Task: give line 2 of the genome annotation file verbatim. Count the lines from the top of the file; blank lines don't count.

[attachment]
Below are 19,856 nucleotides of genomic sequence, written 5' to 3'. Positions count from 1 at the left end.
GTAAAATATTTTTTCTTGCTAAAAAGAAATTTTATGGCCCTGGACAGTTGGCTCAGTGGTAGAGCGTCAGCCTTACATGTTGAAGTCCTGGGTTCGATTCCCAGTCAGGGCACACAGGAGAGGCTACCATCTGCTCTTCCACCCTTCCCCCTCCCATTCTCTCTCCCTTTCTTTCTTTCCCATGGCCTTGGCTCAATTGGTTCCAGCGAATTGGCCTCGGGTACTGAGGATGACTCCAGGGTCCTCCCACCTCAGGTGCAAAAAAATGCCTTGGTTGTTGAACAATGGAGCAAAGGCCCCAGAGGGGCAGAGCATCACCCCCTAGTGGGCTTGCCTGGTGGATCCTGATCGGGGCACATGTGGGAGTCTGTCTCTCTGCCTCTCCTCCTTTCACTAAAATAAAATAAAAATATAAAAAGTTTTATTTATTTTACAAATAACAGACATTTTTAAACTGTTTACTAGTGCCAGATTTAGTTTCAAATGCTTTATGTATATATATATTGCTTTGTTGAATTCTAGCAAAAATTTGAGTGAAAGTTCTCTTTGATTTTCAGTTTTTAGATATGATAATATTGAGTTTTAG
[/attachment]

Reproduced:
GTAAAATATTTTTTCTTGCTAAAAAGAAATTTTATGGCCCTGGACAGTTGGCTCAGTGGTAGAGCGTCAGCCTTACATGTTGAAGTCCTGGGTTCGATTCCCAGTCAGGGCACACAGGAGAGGCTACCATCTGCTCTTCCACCCTTCCCCCTCCCATTCTCTCTCCCTTTCTTTCTTTCCCATGGCCTTGGCTCAATTGGTTCCAGCGAATTGGCCTCGGGTACTGAGGATGACTCCAGGGTCCTCCCACCTCAGGTGCAAAAAAATGCCTTGGTTGTTGAACAATGGAGCAAAGGCCCCAGAGGGGCAGAGCATCACCCCCTAGTGGGCTTGCCTGGTGGATCCTGATCGGGGCACATGTGGGAGTCTGTCTCTCTGCCTCTCCTCCTTTCACTAAAATAAAATAAAAATATAAAAAGTTTTATTTATTTTACAAATAACAGACATTTTTAAACTGTTTACTAGTGCCAGATTTAGTTTCAAATGCTTTATGTATATATATATTGCTTTGTTGAATTCTAGCAAAAATTTGAGTGAAAGTTCTCTTTGATTTTCAGTTTTTAGATATGATAATATTGAGTTTTAG